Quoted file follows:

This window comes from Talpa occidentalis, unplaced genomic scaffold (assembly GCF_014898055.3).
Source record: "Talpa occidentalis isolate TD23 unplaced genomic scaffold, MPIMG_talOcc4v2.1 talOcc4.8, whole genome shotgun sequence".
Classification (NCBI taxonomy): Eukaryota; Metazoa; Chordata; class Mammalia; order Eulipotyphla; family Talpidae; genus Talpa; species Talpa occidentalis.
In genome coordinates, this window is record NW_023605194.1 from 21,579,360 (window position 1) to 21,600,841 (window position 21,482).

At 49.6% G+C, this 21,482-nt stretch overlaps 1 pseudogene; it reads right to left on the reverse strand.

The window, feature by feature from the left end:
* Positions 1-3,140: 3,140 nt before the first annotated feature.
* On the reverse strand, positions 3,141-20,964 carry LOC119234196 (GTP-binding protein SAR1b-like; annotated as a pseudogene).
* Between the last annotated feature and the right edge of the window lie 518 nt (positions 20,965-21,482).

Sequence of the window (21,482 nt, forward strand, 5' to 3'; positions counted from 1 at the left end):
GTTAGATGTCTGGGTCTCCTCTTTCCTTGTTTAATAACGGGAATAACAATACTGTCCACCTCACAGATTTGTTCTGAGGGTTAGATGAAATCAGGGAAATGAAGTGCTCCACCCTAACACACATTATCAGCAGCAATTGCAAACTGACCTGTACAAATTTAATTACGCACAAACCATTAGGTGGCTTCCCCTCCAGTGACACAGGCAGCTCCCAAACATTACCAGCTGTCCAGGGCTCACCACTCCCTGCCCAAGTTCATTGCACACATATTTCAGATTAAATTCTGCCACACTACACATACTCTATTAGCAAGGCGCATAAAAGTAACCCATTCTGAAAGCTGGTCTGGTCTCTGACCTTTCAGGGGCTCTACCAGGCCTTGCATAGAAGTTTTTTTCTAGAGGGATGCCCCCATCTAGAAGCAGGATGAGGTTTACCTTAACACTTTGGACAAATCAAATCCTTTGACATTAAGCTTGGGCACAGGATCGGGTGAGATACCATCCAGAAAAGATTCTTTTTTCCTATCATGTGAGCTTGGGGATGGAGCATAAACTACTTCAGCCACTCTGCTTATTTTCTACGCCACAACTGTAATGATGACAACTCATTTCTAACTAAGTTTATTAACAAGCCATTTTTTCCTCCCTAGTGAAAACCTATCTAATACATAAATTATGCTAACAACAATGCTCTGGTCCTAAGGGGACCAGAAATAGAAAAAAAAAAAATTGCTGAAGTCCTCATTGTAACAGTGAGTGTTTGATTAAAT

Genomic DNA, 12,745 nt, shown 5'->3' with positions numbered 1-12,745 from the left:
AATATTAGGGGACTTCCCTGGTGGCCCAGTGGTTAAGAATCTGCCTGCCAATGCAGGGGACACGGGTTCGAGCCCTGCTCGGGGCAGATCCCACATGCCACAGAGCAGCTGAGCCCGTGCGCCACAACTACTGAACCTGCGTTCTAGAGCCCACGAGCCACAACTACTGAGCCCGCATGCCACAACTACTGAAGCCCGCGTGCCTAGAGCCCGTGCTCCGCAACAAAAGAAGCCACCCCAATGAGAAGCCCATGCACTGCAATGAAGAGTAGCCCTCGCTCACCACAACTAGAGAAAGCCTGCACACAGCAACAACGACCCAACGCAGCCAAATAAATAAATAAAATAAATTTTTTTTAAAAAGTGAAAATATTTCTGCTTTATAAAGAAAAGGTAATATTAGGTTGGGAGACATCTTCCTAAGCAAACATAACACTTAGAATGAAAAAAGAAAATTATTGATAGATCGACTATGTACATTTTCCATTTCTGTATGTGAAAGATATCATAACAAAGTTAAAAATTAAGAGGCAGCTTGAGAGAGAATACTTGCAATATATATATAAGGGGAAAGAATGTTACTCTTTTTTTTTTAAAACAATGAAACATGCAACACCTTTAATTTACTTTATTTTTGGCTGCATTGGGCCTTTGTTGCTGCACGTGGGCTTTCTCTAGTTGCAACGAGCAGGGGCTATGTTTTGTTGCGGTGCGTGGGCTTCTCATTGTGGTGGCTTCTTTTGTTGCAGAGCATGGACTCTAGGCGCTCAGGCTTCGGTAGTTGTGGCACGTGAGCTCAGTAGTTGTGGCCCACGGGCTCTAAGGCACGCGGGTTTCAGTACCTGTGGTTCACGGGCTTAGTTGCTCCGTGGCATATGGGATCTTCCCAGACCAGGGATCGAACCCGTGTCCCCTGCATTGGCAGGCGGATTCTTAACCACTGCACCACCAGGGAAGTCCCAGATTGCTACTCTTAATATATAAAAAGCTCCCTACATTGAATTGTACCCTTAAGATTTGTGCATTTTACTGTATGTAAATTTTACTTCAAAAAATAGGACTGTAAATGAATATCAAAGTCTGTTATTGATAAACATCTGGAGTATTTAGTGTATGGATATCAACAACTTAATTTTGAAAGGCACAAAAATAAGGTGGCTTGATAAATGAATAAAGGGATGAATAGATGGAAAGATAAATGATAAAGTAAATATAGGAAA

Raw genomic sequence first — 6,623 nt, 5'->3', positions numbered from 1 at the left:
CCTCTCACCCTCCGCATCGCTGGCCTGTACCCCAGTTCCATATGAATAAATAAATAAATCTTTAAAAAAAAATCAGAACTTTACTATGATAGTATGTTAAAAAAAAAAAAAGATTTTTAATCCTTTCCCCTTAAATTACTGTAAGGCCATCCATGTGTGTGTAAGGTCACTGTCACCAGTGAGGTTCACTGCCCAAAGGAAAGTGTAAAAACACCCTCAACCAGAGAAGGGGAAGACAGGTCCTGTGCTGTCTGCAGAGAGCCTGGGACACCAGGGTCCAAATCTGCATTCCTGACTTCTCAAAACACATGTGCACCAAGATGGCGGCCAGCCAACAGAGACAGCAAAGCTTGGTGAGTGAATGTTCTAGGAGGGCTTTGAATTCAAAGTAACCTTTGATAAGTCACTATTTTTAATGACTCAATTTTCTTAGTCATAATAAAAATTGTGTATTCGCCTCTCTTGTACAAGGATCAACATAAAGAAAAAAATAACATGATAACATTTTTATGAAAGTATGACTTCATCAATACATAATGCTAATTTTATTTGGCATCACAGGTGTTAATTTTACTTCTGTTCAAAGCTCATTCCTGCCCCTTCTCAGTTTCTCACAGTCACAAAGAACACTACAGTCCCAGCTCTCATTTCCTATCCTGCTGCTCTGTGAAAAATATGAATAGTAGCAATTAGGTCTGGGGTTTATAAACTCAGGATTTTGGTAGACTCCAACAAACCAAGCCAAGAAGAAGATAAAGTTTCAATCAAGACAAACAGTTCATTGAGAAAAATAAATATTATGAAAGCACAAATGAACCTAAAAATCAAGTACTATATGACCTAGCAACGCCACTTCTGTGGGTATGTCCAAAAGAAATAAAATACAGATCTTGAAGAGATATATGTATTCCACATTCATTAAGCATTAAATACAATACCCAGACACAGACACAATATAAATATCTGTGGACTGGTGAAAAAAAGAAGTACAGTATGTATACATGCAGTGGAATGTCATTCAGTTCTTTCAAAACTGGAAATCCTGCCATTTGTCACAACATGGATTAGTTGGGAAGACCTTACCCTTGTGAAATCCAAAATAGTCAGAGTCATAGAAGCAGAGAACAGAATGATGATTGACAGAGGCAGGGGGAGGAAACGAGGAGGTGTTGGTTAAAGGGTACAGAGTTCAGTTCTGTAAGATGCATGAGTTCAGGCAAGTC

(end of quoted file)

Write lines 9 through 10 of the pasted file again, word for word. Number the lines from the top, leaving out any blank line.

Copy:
* Between the last annotated feature and the right edge of the window lie 518 nt (positions 20,965-21,482).

Sequence of the window (21,482 nt, forward strand, 5' to 3'; positions counted from 1 at the left end):